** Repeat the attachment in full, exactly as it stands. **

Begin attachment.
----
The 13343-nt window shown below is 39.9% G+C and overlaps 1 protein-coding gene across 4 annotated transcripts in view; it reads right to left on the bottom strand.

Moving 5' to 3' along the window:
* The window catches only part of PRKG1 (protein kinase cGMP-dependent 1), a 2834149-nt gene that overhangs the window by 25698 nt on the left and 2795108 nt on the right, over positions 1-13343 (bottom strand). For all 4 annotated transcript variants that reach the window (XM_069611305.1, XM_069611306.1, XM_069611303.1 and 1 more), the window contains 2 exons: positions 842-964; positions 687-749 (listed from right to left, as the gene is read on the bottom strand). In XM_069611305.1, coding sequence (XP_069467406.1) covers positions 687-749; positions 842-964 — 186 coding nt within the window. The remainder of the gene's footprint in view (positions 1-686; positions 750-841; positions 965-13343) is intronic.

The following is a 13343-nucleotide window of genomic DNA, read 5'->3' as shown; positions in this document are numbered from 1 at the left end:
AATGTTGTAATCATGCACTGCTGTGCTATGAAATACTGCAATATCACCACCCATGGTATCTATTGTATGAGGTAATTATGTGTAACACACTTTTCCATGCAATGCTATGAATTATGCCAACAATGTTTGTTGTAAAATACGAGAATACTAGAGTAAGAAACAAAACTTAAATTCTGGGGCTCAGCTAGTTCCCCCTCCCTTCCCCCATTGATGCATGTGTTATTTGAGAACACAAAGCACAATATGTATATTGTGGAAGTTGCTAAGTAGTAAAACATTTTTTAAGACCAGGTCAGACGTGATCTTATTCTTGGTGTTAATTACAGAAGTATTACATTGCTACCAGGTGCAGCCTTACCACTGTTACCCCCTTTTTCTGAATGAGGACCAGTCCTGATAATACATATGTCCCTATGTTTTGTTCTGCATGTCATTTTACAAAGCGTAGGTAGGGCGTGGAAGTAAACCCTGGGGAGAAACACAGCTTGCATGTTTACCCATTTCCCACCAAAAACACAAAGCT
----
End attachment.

The 13343-nt window shown below is 39.9% G+C and overlaps 1 protein-coding gene across 4 annotated transcripts in view; it reads right to left on the bottom strand.

Moving 5' to 3' along the window:
* The window catches only part of PRKG1 (protein kinase cGMP-dependent 1), a 2834149-nt gene that overhangs the window by 25698 nt on the left and 2795108 nt on the right, over positions 1-13343 (bottom strand). For all 4 annotated transcript variants that reach the window (XM_069611305.1, XM_069611306.1, XM_069611303.1 and 1 more), the window contains 2 exons: positions 842-964; positions 687-749 (listed from right to left, as the gene is read on the bottom strand). In XM_069611305.1, coding sequence (XP_069467406.1) covers positions 687-749; positions 842-964 — 186 coding nt within the window. The remainder of the gene's footprint in view (positions 1-686; positions 750-841; positions 965-13343) is intronic.

The following is a 13343-nucleotide window of genomic DNA, read 5'->3' as shown; positions in this document are numbered from 1 at the left end:
AATGTTGTAATCATGCACTGCTGTGCTATGAAATACTGCAATATCACCACCCATGGTATCTATTGTATGAGGTAATTATGTGTAACACACTTTTCCATGCAATGCTATGAATTATGCCAACAATGTTTGTTGTAAAATACGAGAATACTAGAGTAAGAAACAAAACTTAAATTCTGGGGCTCAGCTAGTTCCCCCTCCCTTCCCCCATTGATGCATGTGTTATTTGAGAACACAAAGCACAATATGTATATTGTGGAAGTTGCTAAGTAGTAAAACATTTTTTAAGACCAGGTCAGACGTGATCTTATTCTTGGTGTTAATTACAGAAGTATTACATTGCTACCAGGTGCAGCCTTACCACTGTTACCCCCTTTTTCTGAATGAGGACCAGTCCTGATAATACATATGTCCCTATGTTTTGTTCTGCATGTCATTTTACAAAGCGTAGGTAGGGCGTGGAAGTAAACCCTGGGGAGAAACACAGCTTGCATGTTTACCCATTTCCCACCAAAAACACAAAGCT